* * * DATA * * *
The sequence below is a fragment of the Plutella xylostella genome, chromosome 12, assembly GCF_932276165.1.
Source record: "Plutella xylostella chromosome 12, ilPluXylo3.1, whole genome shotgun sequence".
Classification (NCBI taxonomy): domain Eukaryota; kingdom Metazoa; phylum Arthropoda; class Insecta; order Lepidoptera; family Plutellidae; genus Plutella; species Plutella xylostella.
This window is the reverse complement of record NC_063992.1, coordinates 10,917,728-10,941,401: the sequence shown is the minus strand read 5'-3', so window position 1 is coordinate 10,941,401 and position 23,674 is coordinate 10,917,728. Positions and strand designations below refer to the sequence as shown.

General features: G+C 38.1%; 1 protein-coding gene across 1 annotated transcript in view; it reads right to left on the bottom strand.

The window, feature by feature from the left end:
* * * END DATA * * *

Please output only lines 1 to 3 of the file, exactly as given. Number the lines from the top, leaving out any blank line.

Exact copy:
The sequence below is a fragment of the Plutella xylostella genome, chromosome 12, assembly GCF_932276165.1.
Source record: "Plutella xylostella chromosome 12, ilPluXylo3.1, whole genome shotgun sequence".
Classification (NCBI taxonomy): domain Eukaryota; kingdom Metazoa; phylum Arthropoda; class Insecta; order Lepidoptera; family Plutellidae; genus Plutella; species Plutella xylostella.